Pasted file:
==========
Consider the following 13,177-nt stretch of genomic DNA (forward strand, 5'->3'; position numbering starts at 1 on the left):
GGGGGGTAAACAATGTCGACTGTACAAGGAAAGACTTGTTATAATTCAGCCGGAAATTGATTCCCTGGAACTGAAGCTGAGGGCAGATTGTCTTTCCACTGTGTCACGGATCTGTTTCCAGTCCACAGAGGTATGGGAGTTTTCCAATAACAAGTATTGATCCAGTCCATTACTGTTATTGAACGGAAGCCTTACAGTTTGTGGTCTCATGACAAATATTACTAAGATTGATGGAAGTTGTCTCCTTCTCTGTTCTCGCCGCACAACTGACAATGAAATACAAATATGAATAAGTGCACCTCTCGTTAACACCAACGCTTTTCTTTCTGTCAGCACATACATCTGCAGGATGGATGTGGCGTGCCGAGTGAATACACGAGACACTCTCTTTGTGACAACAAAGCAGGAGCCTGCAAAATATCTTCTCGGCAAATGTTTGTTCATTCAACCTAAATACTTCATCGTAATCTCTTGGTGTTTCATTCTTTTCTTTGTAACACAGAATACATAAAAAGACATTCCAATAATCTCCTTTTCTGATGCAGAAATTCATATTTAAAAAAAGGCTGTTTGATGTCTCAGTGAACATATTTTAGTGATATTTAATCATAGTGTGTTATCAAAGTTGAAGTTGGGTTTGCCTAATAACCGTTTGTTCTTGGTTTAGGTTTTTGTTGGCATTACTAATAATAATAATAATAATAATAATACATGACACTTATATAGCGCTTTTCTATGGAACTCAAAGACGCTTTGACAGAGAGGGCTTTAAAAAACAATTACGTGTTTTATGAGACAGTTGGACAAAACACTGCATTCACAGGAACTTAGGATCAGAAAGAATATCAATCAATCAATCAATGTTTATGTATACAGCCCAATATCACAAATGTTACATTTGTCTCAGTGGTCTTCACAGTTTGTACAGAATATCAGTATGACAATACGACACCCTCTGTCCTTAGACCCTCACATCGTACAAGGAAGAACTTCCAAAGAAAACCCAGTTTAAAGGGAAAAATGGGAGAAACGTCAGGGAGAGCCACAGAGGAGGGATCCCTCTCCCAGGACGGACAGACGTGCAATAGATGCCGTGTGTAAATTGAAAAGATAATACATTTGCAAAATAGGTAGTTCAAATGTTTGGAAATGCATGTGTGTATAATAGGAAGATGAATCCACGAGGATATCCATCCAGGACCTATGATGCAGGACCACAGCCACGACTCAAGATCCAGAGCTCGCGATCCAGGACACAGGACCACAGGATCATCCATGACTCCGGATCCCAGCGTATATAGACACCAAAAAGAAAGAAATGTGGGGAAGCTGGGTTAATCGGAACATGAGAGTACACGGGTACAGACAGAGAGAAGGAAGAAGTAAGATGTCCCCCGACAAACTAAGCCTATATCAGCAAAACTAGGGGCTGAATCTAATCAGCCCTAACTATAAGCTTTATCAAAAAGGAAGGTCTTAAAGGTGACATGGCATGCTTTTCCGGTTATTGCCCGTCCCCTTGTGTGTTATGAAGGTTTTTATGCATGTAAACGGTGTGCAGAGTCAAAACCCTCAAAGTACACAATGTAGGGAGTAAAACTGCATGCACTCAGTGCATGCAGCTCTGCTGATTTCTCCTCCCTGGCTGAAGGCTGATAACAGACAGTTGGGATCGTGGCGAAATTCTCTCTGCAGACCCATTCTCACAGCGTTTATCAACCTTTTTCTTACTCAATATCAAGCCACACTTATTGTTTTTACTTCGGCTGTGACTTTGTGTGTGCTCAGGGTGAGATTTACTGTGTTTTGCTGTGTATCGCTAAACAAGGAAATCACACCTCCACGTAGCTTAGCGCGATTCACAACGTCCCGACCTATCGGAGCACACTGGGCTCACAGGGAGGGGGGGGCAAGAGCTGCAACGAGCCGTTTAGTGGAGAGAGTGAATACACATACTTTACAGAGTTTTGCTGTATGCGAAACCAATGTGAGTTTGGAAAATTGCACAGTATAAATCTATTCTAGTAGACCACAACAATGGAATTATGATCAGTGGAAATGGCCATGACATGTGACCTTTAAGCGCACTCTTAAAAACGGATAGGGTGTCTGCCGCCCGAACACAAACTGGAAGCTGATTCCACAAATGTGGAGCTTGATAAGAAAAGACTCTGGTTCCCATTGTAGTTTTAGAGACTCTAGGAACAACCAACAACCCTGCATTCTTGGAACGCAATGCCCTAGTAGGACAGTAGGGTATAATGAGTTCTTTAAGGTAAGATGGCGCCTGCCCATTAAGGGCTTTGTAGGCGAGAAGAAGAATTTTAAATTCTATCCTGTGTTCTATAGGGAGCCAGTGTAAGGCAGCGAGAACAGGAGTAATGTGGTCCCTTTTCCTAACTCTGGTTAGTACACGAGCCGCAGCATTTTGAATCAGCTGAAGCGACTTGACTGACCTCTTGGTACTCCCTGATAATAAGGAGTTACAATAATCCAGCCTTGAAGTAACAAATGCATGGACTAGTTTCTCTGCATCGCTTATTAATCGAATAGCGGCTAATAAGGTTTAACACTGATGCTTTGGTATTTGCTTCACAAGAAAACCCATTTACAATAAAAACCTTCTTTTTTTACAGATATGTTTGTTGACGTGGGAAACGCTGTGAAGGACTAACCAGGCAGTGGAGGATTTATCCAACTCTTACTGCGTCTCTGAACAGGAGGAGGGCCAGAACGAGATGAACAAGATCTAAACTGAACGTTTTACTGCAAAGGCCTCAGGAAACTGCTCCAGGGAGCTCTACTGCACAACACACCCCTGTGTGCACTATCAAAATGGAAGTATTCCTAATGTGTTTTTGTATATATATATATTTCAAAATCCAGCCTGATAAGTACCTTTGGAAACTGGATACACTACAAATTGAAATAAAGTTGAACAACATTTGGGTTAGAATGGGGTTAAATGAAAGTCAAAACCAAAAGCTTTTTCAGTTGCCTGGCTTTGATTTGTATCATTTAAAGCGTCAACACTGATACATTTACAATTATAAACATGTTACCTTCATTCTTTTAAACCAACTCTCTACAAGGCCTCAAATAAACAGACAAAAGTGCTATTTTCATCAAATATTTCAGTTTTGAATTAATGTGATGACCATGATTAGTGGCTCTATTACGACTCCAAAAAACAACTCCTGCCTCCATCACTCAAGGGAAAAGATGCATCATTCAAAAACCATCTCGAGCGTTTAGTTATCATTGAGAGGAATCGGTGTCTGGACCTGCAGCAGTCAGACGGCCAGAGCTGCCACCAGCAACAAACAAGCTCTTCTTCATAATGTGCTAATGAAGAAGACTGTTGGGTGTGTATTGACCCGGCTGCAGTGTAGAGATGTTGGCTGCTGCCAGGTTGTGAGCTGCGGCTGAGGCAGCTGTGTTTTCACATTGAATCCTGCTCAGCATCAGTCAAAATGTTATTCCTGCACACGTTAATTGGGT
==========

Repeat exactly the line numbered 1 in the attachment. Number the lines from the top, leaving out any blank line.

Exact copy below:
Consider the following 13,177-nt stretch of genomic DNA (forward strand, 5'->3'; position numbering starts at 1 on the left):